IPCC Fourth Assessment Report: Climate Change 2007
Climate Change 2007: Working Group III: Mitigation of Climate Change

9.5 Interactions with adaptation and vulnerability

Some of the mitigation potential as given in this chapter might be counteracted by adverse effects of climate change on forest ecosystems (Fischlin et al., 2007). Further, mitigation-driven actions in forestry could have positive adaptive consequences (e.g., erosion protection) or negative adaptation consequences (e.g., increase in pest and fires). Similarly, adaptation actions could have positive or negative consequences on mitigation. To avoid trade-offs, it is important to explore options to adapt to new climate circumstances at an early stage through anticipatory adaptation (Robledo et al., 2005). The limits to adaptation stem in part from the way that societies exacerbate rather than ameliorate vulnerability to climate fluctuations (Orlove, 2005) that can also affect mitigation potentials. There are significant opportunities for mitigation and for adapting to climate change, while enhancing the conservation of biodiversity, and achieving other environmental as well as socio-economic benefits. However, mitigation and adaptation have been considered separately in the global negotiations as well as in the literature until very recently. Now, the two concepts are seen to be linked, however to achieve synergies may be a challenge (Tol, 2006). In the IPCC Third Assessment Report, potential synergy and trade-off issues were not addressed. This section explores the synergy between mitigation and adaptation in the forest sector (Ravindranath and Sathaye, 2002). The potential and need for incorporating adaptation strategies and practices in mitigation projects is illustrated with a few examples.

9.5.1 Climate impacts on carbon sink and adaptation

In addition to natural factors, forest ecosystems have long been subjected to many human-induced pressures such as land-use change, over-harvesting, overgrazing by livestock, fire, and introduction of new species. Climate change constitutes an additional pressure that could change or endanger these ecosystems. The IPCC Fourth Assessment report (Fischlin et al., 2007 and Easterling et al., 2007) has highlighted the potential impacts of climate change on forest ecosystems. New findings indicate that negative climate change impacts may be stronger than previously projected and positive impacts are being over-estimated as well as the uncertainty on predictions.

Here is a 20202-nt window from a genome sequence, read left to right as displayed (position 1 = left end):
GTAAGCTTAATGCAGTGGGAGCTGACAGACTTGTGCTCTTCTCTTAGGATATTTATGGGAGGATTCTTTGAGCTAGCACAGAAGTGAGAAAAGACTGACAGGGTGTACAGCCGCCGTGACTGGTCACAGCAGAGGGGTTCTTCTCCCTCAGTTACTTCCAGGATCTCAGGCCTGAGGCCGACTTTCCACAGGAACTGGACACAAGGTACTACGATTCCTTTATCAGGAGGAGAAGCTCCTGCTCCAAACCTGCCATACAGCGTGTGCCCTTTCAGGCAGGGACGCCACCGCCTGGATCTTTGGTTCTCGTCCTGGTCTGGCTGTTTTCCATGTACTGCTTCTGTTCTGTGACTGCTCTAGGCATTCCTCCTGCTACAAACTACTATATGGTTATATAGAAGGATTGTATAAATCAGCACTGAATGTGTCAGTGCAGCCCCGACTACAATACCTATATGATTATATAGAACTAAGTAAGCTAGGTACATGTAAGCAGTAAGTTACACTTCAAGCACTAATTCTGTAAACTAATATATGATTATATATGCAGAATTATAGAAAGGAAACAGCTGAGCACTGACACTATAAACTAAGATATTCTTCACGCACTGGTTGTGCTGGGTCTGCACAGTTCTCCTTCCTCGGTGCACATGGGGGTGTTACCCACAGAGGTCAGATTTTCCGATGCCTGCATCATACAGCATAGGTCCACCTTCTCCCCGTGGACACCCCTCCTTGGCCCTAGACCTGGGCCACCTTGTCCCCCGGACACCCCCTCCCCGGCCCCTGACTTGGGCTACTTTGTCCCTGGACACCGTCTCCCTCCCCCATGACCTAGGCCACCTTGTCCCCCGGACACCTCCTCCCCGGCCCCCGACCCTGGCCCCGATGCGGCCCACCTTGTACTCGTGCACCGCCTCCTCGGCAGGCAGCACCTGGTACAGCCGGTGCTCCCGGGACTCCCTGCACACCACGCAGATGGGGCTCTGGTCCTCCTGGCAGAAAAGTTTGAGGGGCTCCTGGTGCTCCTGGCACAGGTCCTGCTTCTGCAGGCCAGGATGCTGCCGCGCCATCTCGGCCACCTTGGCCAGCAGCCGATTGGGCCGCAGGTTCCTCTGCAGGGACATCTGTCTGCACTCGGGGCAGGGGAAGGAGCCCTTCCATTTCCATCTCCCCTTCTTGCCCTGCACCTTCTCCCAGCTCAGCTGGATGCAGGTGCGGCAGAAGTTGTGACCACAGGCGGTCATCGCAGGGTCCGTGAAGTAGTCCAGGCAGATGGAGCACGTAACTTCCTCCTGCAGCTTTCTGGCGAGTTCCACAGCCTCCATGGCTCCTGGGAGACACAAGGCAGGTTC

Recent literature indicates that the projected potential positive effect of climate change as well as the estimated carbon sink in mature forests may be substantially threatened by enhancing or changing the regime of disturbances in forests such as fire, pests, drought, and heat waves, affecting forestry production including timber (Fuhrer et al., 2007; Sohngen et al., 2005; Ciais et al., 2005).

Most model limitations persist; models do not include key ecological processes, and feedbacks. There are still inconsistencies between the models used by ecologists to estimate the effects of climate change on forest production and composition, and the models used by foresters to predict forest yield (Easterling et al., 2007). Despite the achievements and individual strengths of the selected modelling approaches, core problems of global land-use modelling have not yet been resolved. For a new generation of integrated large-scale land-use models, a transparent structure would be desirable (Heistermann et al., 2006).

Global change, including the impacts of climate change, can affect the mitigation potential of the forestry sector by either increasing (nitrogen deposition and CO2 fertilization), or decreasing (negative impacts of air pollution,) the carbon sequestration. But, recent studies suggest that the beneficial impacts of climate change are being overestimated by ignoring some of the feedbacks (K├Ârner, 2004) and assumption of linear responses. Also, the negative impacts may be larger than expected (Schroter et al., 2005), with either some effects remaining incompletely understood (Betts et al., 2004) or impossible to separate one from the other.